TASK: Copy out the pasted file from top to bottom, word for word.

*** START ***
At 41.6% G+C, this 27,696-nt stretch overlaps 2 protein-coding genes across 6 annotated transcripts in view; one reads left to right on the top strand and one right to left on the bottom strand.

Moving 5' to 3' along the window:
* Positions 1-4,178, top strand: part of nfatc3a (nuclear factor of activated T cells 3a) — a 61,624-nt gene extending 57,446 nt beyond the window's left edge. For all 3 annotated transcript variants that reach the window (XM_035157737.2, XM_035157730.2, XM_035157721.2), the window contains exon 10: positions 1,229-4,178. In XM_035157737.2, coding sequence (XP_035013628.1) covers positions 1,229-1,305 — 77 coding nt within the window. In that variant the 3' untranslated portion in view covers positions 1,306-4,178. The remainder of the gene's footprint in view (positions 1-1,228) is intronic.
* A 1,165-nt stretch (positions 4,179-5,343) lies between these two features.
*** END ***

At 41.6% G+C, this 27,696-nt stretch overlaps 2 protein-coding genes across 6 annotated transcripts in view; one reads left to right on the top strand and one right to left on the bottom strand.

Moving 5' to 3' along the window:
* Positions 1-4,178, top strand: part of nfatc3a (nuclear factor of activated T cells 3a) — a 61,624-nt gene extending 57,446 nt beyond the window's left edge. For all 3 annotated transcript variants that reach the window (XM_035157737.2, XM_035157730.2, XM_035157721.2), the window contains exon 10: positions 1,229-4,178. In XM_035157737.2, coding sequence (XP_035013628.1) covers positions 1,229-1,305 — 77 coding nt within the window. In that variant the 3' untranslated portion in view covers positions 1,306-4,178. The remainder of the gene's footprint in view (positions 1-1,228) is intronic.
* A 1,165-nt stretch (positions 4,179-5,343) lies between these two features.